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AODA - Design of Public Spaces, Public Right of Way (PROW)

and Streetscape Infrastructure  

Accessibility Simplified can help cities, towns and communities make their public spaces, public right-of-ways, and streetscape infrastructure more accessible for everyone, including people with disabilities, older persons, children and families.

Accessibility Simplified recognizes how integral it is to ensure that everyone in our communities, including people with disabilities and older persons, can safely and independently go where ever they want, be it to work, shopping or to a friend’s house.

Sidewalks, street crossings, and other elements in the public right-of-way can pose challenges to accessibility.  Currently, only Ontario with the Accessibility for Ontarians with Disabilities Act (AODA) – Integrated Accessibility Standard - Part IV Design of Public Spaces has enforceable standards for pedestrian facilities.

Even without standards however, cities and municipalities are required by human rights legislation to build and maintain accessible sidewalks, intersections and urban infrastructure.

For AODA Design of Public Spaces and public right-of-way issues, including issues related to active transportation, Accessibility Simplified can perform comprehensive compliance audits, to address:

  • Curb ramps

  • Sidewalks

  • Pedestrian signals and controls

  • Crosswalks

  • Bus stops

  • Trails and Beach Access

  • Accessible Parking

  • Accessible Play Spaces

  • Accessible Outdoor Eating Areas.


Accessibility Simplified can:

  • Identify and prioritize accessibility compliance issues

  • Create a detailed report of audited findings and recommendations

  • Provide recommendations for removing barriers to accessibility for pedestrians

  • Help develop implementation plans

  • Identify priority milestones for barrier removal

A view down the sidewalk on York St. in the Byward Market in Ottawa, ON. A city lampost is reducing the pedestrian clearway, a barrier to accessibiliy.

Case Study - AODA Compliance | PROW


The City of Ottawa wished to implement an enhanced policy requiring a wider pedestrian clearway than required by the AODA - Design of Public Spaces.

The project involved conducting accessibility audits of the public realm and pedestrian clearway in key City commercial and tourist sectors, including the Byward Market, Preston St., Bank St. Westboro, Wellington West and Hintonburg; to determine the overall accessibility of the pedestrian clearway and encroachments upon the public right of way. Patio accessibility was also assessed. A report on each patio was prepared indicating the level of accessibility, where and how accessibility could be improved for pedestrians in the clearway, opportunities to widen the clearway, opportunities to increase accessibility of the patios, and to provide direction to the City on improving public realm accessibility overall.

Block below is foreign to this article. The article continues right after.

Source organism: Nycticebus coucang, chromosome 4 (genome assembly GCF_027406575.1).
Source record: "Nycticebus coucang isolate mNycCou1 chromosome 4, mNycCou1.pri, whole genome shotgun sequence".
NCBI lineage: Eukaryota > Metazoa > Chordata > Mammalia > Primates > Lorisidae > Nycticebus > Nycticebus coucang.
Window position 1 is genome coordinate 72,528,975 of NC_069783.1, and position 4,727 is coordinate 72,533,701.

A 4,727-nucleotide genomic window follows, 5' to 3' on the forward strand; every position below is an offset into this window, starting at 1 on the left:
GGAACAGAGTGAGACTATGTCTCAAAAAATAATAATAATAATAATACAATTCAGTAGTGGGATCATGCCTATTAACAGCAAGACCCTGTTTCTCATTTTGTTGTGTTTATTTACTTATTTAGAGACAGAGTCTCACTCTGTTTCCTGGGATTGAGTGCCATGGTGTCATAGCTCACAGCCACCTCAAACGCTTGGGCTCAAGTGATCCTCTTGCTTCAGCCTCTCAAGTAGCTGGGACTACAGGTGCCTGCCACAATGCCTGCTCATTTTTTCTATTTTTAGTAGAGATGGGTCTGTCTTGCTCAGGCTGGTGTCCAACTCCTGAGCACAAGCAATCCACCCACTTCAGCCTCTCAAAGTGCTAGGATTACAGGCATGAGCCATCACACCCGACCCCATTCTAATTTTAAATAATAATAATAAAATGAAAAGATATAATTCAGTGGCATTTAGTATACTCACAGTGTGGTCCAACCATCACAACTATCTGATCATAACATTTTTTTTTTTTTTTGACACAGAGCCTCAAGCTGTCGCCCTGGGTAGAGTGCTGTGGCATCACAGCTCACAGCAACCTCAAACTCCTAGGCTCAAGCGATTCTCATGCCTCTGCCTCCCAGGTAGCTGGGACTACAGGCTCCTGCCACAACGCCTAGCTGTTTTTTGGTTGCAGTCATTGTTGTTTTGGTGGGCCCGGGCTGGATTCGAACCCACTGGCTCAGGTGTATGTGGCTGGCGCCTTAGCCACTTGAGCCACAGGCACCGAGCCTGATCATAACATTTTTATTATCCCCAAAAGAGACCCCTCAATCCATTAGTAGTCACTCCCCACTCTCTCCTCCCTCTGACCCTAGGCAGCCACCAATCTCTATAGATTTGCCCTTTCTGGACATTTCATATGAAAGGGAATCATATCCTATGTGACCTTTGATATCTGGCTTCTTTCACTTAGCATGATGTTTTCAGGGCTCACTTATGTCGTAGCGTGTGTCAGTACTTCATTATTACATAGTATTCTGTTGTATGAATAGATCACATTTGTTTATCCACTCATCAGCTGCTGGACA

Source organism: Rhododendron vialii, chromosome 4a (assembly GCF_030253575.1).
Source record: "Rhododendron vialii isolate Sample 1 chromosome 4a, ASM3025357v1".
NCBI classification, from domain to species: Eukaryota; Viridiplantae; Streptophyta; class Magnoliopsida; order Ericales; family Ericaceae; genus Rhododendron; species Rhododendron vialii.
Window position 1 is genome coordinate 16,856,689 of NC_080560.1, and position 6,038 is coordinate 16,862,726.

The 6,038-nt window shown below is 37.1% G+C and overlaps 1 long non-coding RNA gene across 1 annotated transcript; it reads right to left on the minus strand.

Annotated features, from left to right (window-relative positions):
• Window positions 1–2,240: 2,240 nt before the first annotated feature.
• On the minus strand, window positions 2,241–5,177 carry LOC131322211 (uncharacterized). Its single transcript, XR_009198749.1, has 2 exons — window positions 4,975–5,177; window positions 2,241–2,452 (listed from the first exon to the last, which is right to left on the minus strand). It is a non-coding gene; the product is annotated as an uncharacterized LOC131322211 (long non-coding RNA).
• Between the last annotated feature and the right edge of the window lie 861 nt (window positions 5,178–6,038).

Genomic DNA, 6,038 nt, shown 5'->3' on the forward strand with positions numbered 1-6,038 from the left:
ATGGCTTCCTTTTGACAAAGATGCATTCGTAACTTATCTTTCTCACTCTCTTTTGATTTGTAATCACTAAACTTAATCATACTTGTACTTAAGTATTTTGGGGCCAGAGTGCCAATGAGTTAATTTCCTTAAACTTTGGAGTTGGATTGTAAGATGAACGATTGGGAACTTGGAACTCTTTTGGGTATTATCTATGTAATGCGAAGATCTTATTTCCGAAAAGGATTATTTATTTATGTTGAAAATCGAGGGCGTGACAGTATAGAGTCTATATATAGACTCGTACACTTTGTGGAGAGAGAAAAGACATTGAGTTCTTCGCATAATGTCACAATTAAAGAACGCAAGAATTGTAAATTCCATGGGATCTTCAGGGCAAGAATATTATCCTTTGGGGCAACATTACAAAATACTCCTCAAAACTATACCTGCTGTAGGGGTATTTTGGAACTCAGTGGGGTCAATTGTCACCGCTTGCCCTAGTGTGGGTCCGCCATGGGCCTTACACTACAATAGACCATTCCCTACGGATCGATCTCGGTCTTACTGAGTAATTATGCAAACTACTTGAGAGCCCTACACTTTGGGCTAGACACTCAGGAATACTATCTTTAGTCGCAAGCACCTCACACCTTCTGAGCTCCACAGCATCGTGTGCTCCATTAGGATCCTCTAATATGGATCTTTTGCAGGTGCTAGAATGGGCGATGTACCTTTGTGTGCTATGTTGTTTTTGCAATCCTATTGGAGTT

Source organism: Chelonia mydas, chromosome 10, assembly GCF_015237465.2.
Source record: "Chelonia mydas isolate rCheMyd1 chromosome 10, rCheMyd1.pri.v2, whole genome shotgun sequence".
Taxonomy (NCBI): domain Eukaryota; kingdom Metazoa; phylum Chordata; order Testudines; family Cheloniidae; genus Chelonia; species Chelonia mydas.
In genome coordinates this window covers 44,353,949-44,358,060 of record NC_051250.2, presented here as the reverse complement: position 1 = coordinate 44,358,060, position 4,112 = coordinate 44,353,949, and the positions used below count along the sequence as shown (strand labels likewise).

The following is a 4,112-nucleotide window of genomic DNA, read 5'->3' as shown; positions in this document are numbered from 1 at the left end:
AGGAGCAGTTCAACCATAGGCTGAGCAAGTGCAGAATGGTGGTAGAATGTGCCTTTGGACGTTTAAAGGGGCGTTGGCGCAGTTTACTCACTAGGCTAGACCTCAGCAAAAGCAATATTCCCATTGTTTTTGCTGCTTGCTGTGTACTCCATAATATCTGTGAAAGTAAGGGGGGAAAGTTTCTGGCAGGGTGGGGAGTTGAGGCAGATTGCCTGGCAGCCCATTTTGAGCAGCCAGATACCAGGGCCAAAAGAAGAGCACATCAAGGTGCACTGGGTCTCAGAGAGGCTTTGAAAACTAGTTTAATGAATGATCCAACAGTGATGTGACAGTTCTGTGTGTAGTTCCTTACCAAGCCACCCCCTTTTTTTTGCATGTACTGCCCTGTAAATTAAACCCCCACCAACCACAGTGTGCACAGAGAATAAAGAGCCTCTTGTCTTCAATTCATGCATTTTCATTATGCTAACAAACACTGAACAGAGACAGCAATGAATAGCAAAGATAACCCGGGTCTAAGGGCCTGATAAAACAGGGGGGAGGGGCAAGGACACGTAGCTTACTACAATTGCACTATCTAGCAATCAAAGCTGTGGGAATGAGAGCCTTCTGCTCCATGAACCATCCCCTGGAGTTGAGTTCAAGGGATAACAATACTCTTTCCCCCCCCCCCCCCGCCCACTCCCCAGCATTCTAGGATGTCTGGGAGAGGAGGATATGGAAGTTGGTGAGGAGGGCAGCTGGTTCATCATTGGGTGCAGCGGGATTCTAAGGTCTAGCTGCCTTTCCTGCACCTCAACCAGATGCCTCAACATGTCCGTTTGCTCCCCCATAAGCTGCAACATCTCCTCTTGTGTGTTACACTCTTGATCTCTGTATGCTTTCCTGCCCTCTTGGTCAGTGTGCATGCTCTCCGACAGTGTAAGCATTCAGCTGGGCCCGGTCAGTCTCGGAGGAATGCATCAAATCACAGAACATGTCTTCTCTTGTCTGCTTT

Research was conducted and a report prepared on leading examples of policies, practices and standards in other Ontario, Canadian and International jurisdictions with respect to PROW patios and pedestrian clearway requirements.

Lansdowne Park airial view,showing the entire redeveloped stadium retail and commercial area and publc park near the Rideau Caal

Case Study - PROW | Streetscape |AODA


Participated instrumentally in development and implementation of an overall Accessibility Framework to guide the Master Plan and the design and development work for the redevelopment of Lansdowne Park, 18-acre (7.3 ha) historic sports, exhibition and entertainment facility, including for the seven-hectare urban park which included a chilren's play area.


Partnered in the development of an Accessibility Framework to guide all re-development activities, including pedestrian/cycling infrastructure as integral to the redevelopment of the public realm space. This included conducting accessibility drawing reviews to ensure compliance against a range of mandatory and optional  codes and standards in the review of landscape/public realm drawings at multiple 30%- 60%-90% stages of design. Conducted on-site consultations during construction to resolve issues related to implementing accessibility provisions, including with respect to pedestrian safety within the retail/public realm space.


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